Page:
The differences in calculated HLB values for different alkanolamines, as given here, are manifested in the real world as subtle differences in the surfactant-like behavior of the alkanolamines. Figure 1 shows a semi-log presentation of surface tension (dynes/cm, aqueous solution - air) versus concentration (mmol/liter) data collected at room temperature (22 ºC) and standard pressure (1 atm). The surface tensions were measured by the maximum bubble pressure method with automatic hydrostatic pressure correction on a SITA® T-60 unit. Advantex™ additive shows an apparent critical micelle concentration (CMC) of approximately 1M, while AMP, with a higher calculated HLB, shows an almost continuous variation in surface tension from a concentration of 10 mmol all the way up to 50% wt/wt. The subtle surfactant-like behavior of Advantex™ has real benefits with respect to pigment surface wetting, pigment dispersant activity, film forming, corrosion inhibition and emulsion stability.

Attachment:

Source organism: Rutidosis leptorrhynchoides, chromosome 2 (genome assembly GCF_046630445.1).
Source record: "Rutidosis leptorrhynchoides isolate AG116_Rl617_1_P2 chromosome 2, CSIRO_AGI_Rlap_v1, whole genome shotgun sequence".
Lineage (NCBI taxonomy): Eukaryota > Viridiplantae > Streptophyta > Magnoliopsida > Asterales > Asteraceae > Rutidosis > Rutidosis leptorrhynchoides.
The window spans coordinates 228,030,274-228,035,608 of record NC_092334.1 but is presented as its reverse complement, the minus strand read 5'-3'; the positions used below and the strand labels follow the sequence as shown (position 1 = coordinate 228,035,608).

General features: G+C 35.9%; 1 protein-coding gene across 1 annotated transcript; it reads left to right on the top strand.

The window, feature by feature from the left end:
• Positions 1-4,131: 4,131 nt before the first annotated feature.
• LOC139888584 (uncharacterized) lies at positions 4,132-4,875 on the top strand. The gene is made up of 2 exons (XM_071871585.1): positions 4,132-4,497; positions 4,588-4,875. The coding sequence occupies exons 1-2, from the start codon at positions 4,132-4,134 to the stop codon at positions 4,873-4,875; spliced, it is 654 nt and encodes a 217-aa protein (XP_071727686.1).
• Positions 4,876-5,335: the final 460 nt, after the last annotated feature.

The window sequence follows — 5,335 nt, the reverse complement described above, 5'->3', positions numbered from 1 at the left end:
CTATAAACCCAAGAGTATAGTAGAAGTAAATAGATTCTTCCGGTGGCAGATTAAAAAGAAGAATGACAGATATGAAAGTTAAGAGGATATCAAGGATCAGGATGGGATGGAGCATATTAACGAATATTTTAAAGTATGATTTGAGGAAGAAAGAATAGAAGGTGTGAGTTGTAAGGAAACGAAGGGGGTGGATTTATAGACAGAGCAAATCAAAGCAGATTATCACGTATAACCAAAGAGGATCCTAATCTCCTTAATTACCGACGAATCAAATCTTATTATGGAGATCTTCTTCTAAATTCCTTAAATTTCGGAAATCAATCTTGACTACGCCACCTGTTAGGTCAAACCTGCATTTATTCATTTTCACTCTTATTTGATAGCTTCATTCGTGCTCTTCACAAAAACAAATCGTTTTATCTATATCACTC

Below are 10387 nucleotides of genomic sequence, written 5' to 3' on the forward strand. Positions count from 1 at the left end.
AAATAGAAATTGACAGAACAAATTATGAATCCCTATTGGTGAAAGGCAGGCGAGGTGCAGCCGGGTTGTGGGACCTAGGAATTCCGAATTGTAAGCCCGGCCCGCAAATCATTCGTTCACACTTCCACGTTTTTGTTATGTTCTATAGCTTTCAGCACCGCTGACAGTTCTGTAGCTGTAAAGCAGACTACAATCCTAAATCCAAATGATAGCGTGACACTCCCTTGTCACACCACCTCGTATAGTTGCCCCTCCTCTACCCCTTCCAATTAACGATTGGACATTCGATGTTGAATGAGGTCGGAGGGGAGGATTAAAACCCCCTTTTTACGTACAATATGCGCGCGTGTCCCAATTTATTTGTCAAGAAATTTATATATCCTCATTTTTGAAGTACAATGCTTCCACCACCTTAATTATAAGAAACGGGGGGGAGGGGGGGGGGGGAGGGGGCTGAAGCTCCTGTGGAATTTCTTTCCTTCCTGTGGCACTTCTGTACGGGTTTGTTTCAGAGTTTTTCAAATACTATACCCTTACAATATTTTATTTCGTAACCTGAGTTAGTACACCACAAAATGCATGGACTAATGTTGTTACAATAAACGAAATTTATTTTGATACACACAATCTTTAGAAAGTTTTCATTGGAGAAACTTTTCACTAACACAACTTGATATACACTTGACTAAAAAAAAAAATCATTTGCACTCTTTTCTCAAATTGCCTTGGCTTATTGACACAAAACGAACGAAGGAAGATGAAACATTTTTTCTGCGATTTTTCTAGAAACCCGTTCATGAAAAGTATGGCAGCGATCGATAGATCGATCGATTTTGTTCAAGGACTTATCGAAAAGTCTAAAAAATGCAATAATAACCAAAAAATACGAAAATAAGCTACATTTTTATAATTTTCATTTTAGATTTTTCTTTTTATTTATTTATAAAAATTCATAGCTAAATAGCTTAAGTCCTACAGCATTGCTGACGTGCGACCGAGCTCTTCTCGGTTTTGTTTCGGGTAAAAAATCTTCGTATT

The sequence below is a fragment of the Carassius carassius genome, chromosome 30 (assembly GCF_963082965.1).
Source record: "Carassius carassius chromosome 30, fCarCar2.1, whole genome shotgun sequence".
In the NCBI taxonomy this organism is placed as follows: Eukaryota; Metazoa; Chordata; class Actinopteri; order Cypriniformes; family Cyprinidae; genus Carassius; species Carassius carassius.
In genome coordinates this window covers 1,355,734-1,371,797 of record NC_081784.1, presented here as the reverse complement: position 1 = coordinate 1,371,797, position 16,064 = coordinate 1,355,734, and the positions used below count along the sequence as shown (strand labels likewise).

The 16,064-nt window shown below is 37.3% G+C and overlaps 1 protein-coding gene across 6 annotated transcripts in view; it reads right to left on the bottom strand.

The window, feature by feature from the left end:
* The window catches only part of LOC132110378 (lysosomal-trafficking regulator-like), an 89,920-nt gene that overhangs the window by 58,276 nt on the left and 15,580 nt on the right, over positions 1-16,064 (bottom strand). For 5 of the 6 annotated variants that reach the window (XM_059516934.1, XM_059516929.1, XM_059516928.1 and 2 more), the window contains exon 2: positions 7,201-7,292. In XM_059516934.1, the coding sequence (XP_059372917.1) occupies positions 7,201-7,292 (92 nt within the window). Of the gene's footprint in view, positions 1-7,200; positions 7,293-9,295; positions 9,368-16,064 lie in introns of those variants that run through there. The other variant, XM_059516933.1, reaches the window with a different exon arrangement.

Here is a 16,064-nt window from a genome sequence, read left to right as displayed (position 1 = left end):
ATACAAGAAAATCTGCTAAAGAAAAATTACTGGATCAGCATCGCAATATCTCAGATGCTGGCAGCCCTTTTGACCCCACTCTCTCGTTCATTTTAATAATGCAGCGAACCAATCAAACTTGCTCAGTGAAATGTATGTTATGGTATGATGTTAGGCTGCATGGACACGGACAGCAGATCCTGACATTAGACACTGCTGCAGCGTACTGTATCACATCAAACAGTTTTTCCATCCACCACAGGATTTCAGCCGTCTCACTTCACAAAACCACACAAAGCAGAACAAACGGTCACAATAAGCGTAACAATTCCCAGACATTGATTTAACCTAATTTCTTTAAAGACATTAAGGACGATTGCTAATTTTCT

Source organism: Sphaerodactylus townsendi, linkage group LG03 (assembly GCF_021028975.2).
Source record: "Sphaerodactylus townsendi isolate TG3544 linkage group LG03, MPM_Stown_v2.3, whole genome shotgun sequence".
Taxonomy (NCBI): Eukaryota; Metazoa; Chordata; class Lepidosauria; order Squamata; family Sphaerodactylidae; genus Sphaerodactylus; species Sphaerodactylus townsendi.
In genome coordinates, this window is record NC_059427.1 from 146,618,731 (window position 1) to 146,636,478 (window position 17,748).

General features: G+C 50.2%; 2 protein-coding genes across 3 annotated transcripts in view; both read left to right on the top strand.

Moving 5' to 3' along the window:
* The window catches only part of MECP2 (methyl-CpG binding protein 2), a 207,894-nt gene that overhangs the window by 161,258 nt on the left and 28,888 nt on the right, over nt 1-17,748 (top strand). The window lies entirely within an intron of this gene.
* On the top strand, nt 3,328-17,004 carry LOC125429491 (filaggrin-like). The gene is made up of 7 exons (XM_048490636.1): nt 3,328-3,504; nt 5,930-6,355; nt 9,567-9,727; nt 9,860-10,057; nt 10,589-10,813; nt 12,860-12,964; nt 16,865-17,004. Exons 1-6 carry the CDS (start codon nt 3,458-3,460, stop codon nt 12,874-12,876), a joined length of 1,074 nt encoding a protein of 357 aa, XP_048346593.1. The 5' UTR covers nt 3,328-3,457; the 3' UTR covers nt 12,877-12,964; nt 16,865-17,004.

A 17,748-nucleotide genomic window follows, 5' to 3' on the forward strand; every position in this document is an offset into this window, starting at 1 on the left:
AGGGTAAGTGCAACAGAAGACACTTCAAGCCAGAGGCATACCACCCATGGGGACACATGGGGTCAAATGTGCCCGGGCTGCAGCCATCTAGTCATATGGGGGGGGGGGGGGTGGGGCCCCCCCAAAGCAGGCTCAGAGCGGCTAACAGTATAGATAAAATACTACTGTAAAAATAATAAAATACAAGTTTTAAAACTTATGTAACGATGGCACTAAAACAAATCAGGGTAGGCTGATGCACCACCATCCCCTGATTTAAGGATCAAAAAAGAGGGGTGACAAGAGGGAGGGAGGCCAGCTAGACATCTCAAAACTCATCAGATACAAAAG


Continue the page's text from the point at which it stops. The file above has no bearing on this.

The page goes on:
One practical manifestation of HLB is in corrosion protection. Materials with lower HLB values tend to form better corrosion barriers on metal surfaces. To illustrate this, we ran the following experiment. Brass (2" x 2" x 0.032") panels were immersed in aqueous solutions of alkanolamine (0.3 M) and octanoic acid (0.2 M) and adjusted with H3PO4 and/or KOH to pH equal to 8.5 at room temperature. A 450-gram portion of leach solution was weighed carefully and transferred to a wide-mouth screw-cap glass bottle. The brass panels were washed with 10% Liqui-Nox® cleaner and buffed dry with a paper towel. The panels were immersed in the various solutions (all panels oriented at the same angle within the solution) and the cap placed tightly on the jar. A 5-gram sample of each solution was collected at regular intervals and analyzed by ICP/emission for metals content. In this graph, the 30-day concentrations are reported. The brass alloys were leaded (CA-360, 3% Pb) and unleaded (CA-260) alloy. HLB values: Advantex™ additive = 10 (Cu concentration = 9 ppm for both leaded and unleaded), AMP = 13 (Cu concentration = 74 ppm for leaded and 123 ppm for unleaded), MEA = 20 (Cu concentration = 134 ppm for leaded and 211 ppm for unleaded), DGA = 20 (Cu concentration = 168 ppm for leaded and 234 ppm for unleaded), and TEA = 20 (Cu concentration = 165 ppm for leaded and 171 ppm for unleaded). The passive corrosion rates for brass panels immersed in neutralized aqueous solutions, as described above, are plotted versus the HLB of the alkanolamine-neutralizing agent in Figure 2.